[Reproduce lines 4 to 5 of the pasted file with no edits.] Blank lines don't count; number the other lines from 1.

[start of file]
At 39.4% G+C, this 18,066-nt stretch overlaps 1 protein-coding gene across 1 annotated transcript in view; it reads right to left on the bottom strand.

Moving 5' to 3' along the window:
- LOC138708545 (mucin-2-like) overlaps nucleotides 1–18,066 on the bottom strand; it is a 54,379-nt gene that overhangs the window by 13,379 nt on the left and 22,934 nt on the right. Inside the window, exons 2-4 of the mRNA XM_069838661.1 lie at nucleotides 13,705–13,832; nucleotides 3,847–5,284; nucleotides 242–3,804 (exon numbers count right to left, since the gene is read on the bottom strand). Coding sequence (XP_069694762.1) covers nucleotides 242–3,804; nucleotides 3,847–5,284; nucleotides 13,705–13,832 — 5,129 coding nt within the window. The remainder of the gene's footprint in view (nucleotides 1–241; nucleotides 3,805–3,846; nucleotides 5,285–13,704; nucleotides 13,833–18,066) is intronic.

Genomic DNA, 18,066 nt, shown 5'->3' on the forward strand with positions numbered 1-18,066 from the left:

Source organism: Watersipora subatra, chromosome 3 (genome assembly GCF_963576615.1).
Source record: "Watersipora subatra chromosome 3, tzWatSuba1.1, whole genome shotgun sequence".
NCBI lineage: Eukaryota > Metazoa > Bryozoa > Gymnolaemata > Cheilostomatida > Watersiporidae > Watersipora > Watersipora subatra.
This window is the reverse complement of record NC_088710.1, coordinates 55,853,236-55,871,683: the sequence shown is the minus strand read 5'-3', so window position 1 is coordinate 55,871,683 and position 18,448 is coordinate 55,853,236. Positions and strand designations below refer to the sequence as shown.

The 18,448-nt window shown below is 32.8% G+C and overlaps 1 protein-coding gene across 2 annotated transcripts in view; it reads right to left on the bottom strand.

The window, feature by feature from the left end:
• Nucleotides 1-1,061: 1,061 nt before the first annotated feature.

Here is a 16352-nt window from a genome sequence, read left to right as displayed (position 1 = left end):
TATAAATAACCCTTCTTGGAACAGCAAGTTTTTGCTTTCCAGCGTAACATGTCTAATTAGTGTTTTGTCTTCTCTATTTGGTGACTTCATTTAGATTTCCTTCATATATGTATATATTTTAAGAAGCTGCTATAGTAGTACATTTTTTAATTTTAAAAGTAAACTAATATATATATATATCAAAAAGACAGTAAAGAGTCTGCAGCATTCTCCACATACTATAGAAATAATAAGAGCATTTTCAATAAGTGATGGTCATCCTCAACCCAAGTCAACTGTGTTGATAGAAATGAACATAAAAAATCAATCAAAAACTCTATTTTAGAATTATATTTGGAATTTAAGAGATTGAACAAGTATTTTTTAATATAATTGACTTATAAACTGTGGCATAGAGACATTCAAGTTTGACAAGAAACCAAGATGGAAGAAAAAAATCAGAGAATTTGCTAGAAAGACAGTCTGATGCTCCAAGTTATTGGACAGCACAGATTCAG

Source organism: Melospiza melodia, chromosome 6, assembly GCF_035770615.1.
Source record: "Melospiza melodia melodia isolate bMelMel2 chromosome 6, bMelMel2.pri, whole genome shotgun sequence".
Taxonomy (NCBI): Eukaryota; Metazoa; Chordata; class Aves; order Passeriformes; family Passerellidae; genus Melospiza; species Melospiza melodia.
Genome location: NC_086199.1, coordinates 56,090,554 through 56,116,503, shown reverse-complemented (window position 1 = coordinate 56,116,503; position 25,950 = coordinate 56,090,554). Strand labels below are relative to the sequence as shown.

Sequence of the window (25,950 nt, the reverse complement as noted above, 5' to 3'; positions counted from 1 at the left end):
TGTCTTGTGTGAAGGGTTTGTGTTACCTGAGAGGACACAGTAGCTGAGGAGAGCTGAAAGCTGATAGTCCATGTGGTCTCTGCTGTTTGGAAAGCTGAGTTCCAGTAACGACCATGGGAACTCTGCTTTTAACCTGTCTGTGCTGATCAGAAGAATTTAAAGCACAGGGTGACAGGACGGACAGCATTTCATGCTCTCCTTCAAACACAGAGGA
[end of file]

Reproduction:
Genomic DNA, 18,066 nt, shown 5'->3' on the forward strand with positions numbered 1-18,066 from the left:

Source organism: Watersipora subatra, chromosome 3 (genome assembly GCF_963576615.1).